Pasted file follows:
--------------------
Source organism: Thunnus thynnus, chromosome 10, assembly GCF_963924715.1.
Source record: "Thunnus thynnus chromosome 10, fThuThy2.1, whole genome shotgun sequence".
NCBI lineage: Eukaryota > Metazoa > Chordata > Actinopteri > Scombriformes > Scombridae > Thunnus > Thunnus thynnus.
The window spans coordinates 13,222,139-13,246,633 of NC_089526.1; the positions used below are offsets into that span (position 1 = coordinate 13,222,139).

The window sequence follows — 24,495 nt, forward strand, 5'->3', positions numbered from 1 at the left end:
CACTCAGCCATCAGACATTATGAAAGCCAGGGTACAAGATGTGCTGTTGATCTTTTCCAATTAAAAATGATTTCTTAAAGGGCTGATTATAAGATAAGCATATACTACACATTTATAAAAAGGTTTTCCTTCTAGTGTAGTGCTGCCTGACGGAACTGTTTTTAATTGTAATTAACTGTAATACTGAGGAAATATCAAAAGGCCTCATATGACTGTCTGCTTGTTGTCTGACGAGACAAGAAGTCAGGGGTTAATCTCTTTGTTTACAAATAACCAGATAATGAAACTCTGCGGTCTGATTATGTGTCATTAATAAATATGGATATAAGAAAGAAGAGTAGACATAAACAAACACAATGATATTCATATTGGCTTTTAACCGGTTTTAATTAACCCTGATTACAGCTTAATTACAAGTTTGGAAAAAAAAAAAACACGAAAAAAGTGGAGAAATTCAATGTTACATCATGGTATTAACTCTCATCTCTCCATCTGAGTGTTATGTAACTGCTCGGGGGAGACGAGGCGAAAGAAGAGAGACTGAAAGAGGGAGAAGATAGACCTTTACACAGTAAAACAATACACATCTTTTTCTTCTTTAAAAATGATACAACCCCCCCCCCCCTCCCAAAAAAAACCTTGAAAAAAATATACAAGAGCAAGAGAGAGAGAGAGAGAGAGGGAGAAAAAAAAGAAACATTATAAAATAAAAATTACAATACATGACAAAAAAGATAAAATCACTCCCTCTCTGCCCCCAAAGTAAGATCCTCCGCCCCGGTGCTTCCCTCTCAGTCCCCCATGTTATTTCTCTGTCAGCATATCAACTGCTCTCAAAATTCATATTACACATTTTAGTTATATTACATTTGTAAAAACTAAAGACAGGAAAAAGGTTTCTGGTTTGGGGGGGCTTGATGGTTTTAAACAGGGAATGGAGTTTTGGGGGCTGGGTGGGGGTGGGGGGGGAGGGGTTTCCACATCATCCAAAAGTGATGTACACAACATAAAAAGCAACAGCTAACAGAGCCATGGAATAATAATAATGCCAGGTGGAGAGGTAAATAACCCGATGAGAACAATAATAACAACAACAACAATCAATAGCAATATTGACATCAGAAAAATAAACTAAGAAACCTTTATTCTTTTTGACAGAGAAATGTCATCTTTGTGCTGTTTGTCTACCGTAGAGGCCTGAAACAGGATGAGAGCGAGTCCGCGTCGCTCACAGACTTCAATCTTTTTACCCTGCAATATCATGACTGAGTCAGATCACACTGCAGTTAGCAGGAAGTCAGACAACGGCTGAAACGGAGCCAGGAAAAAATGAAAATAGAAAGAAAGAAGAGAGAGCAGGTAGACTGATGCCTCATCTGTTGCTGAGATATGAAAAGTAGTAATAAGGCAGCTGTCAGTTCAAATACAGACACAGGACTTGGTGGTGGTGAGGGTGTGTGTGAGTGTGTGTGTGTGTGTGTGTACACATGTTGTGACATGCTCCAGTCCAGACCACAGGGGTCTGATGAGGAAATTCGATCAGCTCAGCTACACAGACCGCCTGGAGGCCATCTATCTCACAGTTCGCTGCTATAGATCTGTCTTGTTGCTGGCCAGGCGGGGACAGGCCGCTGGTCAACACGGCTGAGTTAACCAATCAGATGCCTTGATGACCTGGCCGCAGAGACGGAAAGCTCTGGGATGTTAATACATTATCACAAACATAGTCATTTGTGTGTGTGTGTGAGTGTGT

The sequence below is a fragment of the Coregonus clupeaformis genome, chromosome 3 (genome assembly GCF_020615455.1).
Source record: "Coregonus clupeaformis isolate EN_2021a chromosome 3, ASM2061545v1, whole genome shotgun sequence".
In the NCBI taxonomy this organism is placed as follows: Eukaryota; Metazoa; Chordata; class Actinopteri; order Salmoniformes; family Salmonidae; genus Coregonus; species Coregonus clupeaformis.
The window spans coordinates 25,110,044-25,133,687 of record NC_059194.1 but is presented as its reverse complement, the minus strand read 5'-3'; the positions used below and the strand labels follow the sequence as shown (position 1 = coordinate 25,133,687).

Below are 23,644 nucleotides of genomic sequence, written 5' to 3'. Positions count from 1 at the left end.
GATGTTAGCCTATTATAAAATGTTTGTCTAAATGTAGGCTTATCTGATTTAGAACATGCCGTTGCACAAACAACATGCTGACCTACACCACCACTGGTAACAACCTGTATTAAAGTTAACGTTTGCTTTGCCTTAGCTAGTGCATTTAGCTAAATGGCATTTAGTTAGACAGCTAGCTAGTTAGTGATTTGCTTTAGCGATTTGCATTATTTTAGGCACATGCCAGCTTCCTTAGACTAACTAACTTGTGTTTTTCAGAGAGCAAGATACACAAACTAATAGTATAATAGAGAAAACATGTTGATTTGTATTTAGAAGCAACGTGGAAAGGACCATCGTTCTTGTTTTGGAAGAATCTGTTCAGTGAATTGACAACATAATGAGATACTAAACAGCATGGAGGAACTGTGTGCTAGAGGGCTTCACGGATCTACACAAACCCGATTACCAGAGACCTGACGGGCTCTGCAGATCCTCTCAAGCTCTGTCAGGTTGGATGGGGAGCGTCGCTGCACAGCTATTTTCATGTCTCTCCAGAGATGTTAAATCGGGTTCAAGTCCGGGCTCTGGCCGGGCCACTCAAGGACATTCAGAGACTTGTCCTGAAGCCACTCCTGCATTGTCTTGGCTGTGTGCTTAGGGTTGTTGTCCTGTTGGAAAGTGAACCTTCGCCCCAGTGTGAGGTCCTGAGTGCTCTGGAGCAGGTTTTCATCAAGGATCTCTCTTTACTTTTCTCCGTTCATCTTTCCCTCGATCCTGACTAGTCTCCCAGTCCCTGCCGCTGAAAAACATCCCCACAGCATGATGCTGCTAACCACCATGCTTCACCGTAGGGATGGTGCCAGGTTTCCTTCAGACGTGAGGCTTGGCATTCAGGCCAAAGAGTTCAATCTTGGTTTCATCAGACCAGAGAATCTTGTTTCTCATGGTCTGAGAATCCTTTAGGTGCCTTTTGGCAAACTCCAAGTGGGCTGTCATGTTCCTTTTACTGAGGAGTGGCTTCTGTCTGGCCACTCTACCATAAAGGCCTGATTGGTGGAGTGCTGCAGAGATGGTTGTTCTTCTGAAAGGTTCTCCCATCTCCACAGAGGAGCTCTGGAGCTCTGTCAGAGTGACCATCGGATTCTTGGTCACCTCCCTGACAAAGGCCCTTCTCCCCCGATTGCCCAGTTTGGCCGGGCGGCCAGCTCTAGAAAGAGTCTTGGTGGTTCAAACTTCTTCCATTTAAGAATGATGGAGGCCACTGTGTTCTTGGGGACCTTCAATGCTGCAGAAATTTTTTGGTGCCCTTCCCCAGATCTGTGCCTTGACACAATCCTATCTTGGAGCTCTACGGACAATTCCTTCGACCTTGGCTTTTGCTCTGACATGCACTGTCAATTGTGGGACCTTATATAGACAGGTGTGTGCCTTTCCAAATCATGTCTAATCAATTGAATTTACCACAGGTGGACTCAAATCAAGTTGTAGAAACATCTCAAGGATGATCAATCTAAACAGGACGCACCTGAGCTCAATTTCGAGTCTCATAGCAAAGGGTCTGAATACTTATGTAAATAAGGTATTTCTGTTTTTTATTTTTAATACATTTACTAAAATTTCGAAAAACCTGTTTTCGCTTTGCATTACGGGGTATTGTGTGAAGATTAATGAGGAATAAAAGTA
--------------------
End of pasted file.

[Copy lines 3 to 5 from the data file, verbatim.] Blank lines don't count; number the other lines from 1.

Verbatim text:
NCBI lineage: Eukaryota > Metazoa > Chordata > Actinopteri > Scombriformes > Scombridae > Thunnus > Thunnus thynnus.
The window spans coordinates 13,222,139-13,246,633 of NC_089526.1; the positions used below are offsets into that span (position 1 = coordinate 13,222,139).

The window sequence follows — 24,495 nt, forward strand, 5'->3', positions numbered from 1 at the left end: